Clement Wood

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Clement Richardson Wood (September 1, 1888 – October 26, 1950) was an American writer, lawyer and political activist.

He graduated from the University of Alabama in 1909 and received his law degree from Yale in 1911.

Writing career[edit]

Wood mainly wrote poetry. He also wrote Tom Sawyer Grows Up, a sequel to Mark Twain's work.

He appeared frequently in pulp magazines, in titles as diverse as Telling Tales, Gangster Stories, Flynn's, and Ace-High Magazine. His story, "The Coffin," was included in The Best Short Stories of 1922.[1]

In 1929, he wrote the biography, Bernarr Macfadden: A Study in Success, in aid of Macfadden's political aspirations.


Wood was a member of the Socialist Party of America and ran for mayor of Birmingham in 1913 as the party's nominee. He was also endorsed by the Birmingham Labor Advocate and Birmingham Trades Council. Wood lost to the Democratic Party candidate by only 10%.[2]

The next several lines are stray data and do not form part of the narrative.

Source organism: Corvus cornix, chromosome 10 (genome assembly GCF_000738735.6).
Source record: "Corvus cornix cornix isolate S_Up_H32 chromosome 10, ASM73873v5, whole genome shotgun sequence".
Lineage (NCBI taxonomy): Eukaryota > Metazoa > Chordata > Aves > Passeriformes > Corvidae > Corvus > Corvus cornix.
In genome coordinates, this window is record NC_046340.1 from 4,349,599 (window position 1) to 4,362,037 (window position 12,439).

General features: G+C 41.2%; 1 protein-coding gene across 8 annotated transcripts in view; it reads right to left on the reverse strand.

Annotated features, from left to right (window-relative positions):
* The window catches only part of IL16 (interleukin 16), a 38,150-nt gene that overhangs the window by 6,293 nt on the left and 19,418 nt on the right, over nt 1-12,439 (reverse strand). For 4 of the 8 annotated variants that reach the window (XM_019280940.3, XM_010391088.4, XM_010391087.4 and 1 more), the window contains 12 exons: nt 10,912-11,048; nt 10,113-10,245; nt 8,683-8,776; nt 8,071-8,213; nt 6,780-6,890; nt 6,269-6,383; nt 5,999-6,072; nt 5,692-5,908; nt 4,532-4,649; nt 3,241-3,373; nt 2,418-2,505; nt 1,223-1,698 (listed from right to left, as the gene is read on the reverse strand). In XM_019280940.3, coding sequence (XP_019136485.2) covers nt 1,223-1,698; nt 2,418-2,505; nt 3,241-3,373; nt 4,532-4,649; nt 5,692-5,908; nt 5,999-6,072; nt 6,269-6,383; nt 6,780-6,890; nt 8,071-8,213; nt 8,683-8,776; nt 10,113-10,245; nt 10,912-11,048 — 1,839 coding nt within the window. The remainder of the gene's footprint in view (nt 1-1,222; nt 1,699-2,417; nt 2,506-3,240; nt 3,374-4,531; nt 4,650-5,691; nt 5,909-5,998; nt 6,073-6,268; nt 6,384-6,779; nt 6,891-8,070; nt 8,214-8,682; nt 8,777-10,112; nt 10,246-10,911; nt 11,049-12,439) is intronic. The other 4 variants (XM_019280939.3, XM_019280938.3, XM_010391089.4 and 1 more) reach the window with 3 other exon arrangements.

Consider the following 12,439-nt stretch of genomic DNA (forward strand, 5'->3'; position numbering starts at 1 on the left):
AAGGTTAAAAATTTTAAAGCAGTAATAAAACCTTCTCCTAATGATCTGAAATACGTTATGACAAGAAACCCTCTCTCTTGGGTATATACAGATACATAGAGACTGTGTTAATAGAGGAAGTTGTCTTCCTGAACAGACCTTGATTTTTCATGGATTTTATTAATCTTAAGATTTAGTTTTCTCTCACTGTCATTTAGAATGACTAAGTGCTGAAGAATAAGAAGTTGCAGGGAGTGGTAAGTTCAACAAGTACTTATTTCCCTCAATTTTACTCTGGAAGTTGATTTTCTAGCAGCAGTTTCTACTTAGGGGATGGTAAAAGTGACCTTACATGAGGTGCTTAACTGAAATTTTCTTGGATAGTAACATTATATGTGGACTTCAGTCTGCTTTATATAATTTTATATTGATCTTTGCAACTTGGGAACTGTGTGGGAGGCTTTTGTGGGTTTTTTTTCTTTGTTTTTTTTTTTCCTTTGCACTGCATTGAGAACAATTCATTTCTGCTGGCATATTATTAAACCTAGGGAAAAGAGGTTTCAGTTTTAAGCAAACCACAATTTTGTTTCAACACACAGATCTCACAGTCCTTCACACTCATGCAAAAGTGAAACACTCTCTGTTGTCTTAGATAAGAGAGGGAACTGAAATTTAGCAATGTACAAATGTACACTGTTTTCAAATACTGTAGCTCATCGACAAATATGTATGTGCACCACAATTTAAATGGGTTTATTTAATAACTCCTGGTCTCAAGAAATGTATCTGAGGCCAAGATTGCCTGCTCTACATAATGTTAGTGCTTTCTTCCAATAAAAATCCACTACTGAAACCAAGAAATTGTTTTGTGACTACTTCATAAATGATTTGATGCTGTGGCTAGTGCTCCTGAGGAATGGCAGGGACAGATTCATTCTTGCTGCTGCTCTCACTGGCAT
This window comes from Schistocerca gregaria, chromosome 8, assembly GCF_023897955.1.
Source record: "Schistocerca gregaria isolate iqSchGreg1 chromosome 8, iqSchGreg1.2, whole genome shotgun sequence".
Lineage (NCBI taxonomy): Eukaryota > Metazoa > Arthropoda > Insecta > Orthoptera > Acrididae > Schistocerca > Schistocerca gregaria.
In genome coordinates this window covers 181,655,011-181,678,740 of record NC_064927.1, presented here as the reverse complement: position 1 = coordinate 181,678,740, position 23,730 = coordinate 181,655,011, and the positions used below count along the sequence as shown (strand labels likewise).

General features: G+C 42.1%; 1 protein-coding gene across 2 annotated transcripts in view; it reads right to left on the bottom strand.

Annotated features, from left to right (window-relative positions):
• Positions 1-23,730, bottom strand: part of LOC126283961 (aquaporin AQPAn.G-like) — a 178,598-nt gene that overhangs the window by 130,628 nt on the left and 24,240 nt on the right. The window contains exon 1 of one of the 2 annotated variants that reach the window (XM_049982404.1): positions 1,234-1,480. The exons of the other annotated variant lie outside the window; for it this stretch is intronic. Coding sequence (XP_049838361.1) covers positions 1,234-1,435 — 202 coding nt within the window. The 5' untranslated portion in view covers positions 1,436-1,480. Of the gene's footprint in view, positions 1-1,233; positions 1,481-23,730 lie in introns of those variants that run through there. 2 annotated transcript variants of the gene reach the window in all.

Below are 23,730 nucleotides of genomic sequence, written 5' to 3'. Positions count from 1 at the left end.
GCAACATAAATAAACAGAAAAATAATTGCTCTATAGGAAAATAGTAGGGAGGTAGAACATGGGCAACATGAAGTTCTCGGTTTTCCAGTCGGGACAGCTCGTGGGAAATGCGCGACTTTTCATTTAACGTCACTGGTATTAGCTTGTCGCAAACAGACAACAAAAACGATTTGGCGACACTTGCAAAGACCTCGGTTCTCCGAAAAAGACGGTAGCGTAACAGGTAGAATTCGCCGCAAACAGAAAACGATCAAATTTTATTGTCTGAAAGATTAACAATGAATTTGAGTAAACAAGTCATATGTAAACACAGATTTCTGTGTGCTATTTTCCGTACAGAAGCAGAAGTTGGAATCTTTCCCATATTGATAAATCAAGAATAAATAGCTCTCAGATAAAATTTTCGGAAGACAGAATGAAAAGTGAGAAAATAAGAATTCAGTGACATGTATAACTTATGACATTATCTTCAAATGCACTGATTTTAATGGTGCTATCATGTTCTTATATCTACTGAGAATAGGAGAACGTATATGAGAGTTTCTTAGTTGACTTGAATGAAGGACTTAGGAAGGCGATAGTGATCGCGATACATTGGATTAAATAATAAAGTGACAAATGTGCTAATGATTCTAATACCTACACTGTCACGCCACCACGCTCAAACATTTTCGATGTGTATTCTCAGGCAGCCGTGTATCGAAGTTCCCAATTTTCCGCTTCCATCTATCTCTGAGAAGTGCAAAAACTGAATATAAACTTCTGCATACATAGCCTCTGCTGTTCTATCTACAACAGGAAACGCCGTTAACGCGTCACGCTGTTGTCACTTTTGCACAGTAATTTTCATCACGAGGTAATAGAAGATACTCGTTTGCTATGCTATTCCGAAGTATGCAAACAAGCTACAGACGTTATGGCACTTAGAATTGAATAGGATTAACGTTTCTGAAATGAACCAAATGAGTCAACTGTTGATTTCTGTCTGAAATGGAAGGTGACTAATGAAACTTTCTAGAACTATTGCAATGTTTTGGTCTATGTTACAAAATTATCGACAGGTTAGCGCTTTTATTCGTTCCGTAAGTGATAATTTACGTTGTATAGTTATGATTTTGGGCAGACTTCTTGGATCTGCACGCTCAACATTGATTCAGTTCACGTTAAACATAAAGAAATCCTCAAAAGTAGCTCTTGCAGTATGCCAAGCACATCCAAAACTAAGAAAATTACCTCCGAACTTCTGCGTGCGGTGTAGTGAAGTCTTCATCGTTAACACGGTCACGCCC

He was a member and lecturer of the American Association for the Advancement of Atheism.[3]


  1. ^ Smith, Geoffrey D. (August 13, 1997). American Fiction, 1901-1925: A Bibliography. Cambridge University Press. p. 59. ISBN 9780521434690. best short stories of 1922.
  2. ^ Hild, Matthew (February 25, 2010). Greenbackers, Knights of Labor, and Populists: Farmer-Labor Insurgency in the Late-Nineteenth-Century South. University of Georgia Press. pp. 212–. ISBN 9780820336565. Retrieved April 10, 2016.
  3. ^ University of Alabama Library WOOD, CLEMENT RICHARDSON page

External links[edit]